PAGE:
Label-efficient Content Moderation with Self-supervised Learning


The greatest social media platforms provide a place for to share, discuss, and admire content created by users. Yet it is exactly this user-created content that poses one of the biggest challenges to today’s social media platforms: Content moderation. While the bulk of the users adhere to terms of usage, there will always be exceptions: Users who share explicit or offensive content. For example, women on dating platforms are often targeted with abusive messages or unwanted photography. For social media platforms it is of utmost importance to detect and remove such content immediately or they risk damaging their reputation and loosing valuable revenue from ads. Detecting and classifying offensive content is a difficult problem that requires human annotations which is why companies, such as Facebook, use an error-prone combination of AI and outsourced jobs.

Fortunately, the rise of self-supervised learning has provided us with the perfect tool to tackle this problem: Deep neural networks can learn representations of uploaded contents without any human having to inspect them beforehand. Afterwards, a simple linear classifier is trained atop of a small, constituting subset of representations.

In this blog post we will show how to do label-efficient content moderation for images using self-supervised learning and detecting images that are considered not-safe-for-work (nsfw).

Self-supervised Learning

When it comes to choosing which method to use for self-supervised learning one can quickly get lost in the many options available. Dedicated frameworks such as open-source lightly implement many different methods and all of them have unique benefits. Luckily, for this blog post, there’s one quality we’re seeking out: The pre-trained machine learning model needs to be label-efficient. This means that it requires only few annotated images to generalize well on the final content moderation task. Masked Siamese Networks (MSN) excel at this as can be seen in the table from the paper:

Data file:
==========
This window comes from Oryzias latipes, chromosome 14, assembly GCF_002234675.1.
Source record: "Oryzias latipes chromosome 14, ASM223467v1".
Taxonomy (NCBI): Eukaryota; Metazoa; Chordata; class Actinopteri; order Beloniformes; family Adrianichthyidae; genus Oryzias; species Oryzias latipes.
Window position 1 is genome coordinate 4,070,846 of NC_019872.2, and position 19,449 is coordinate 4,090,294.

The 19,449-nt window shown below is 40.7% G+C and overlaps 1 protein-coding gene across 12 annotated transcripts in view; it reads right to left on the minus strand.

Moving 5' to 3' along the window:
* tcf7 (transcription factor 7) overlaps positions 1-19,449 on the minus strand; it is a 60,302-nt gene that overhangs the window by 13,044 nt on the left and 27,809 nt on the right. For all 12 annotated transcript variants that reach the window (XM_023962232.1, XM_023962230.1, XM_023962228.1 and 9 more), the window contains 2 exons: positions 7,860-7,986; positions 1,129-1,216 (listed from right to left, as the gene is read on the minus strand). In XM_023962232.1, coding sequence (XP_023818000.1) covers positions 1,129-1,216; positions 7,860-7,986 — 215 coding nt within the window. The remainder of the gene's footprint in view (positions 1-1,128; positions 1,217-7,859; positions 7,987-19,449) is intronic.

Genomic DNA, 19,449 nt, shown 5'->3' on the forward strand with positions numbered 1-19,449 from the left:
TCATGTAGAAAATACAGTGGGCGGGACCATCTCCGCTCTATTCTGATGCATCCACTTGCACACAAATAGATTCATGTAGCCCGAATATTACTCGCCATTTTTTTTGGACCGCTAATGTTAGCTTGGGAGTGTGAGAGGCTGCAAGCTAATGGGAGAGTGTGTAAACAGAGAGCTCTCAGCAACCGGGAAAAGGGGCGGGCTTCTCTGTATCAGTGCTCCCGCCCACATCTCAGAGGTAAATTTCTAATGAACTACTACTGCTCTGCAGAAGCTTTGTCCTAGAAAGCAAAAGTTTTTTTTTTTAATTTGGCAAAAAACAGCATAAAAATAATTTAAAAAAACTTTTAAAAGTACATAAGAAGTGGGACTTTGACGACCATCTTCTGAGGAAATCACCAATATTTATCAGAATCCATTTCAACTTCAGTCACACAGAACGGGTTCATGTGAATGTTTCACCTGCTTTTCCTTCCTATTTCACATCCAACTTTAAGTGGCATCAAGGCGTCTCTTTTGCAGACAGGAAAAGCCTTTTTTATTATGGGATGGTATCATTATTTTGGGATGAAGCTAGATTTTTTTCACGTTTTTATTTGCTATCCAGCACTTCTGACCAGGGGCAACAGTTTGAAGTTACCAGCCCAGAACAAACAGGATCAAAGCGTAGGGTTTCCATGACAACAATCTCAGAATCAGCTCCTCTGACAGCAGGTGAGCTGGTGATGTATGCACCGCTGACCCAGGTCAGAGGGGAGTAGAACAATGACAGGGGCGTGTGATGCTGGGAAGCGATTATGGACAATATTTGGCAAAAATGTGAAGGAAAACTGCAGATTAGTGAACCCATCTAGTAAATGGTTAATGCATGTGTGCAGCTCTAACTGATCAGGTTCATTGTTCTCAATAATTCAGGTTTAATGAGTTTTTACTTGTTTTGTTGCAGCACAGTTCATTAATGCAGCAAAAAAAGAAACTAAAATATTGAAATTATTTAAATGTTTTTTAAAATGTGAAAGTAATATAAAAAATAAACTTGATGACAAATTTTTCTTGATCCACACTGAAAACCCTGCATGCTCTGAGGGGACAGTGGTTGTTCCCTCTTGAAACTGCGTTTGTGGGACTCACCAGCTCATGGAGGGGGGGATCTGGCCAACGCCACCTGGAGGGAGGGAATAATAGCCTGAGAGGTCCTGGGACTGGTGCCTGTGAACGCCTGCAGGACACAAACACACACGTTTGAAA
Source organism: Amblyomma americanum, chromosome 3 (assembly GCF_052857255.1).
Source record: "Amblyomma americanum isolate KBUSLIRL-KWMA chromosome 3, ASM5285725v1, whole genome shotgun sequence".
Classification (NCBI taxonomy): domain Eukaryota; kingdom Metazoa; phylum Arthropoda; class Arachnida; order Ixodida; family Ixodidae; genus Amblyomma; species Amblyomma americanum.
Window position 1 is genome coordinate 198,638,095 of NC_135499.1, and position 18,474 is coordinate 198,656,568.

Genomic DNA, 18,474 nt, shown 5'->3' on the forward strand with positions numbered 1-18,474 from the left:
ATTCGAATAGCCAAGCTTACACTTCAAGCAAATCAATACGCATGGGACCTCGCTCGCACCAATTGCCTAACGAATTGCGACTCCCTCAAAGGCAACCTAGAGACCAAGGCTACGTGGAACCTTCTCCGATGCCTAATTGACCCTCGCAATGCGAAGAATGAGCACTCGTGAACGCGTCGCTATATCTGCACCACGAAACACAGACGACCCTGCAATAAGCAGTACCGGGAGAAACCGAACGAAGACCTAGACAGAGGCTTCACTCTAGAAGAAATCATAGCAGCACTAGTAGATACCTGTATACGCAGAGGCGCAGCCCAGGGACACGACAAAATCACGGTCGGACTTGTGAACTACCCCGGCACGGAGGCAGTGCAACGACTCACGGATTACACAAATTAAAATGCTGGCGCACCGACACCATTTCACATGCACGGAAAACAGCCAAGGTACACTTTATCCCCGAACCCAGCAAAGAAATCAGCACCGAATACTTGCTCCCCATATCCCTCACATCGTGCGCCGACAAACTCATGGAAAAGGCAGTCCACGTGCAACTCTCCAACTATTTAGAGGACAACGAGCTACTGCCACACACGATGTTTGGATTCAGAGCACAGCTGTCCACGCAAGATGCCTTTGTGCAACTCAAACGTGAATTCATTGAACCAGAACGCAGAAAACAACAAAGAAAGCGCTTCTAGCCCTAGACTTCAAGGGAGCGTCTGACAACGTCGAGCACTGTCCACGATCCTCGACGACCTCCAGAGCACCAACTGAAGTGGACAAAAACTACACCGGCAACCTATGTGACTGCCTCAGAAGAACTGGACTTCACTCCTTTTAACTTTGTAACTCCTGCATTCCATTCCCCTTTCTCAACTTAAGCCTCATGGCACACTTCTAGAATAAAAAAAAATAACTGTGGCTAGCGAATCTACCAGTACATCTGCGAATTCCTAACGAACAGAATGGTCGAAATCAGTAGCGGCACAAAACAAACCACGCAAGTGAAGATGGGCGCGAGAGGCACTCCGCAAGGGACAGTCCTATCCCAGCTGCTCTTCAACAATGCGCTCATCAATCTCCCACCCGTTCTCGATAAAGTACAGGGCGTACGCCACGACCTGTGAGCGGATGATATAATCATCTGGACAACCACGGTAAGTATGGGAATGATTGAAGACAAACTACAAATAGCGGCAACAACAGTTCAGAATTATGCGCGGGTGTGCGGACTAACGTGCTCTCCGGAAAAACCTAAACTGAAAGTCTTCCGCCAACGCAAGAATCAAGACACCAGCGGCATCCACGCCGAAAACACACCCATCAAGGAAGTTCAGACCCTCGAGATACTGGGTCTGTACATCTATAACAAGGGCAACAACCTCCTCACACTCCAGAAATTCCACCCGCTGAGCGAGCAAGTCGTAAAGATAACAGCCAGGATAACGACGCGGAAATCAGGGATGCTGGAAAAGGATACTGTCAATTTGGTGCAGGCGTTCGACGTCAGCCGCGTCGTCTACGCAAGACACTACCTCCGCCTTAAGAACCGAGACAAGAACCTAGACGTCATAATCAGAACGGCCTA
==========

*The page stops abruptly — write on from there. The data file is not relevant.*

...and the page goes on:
Table 1 from Masked Siamese Networks
for Label-Efficient Learning
: MSN excels at extreme low-shot learning.

Using the examples from lightly we can set up self-supervised training using Masked Siamese Networks in just a few lines of code. Let’s start by importing the required modules and setting up a logger:

Then, we add a helper class to implement Masked Siamese Networks and initialize the vision transformer.

Next, we set up the dataset, augmentations, optimizer, and learning rate scheduler.

Finally, we implement the MSN  training loop and save a checkpoint every 100 epochs. With our setup (NVIDIA RTX A6000) training for 800 epochs takes approximately six days to finish. We chose 800 epochs because then training finishes in a reasonable time but it would have been possible to train for longer.

That’s it! After 800 epochs the loss slowly starts to converge as can be seen in the plot below. Note that self-supervised learning typically profits from longer training so it would even have been possible to train for even longer.

MSN loss for 800 epochs of training. In general, self-supervised learning profits from longer training.

The pretrained model can be used to generate image embeddings (fingerprints) or for finetuning. In this blog post, we’ll explore how to finetune the vision transformer efficiently by training a linear classifier on top of frozen image embeddings.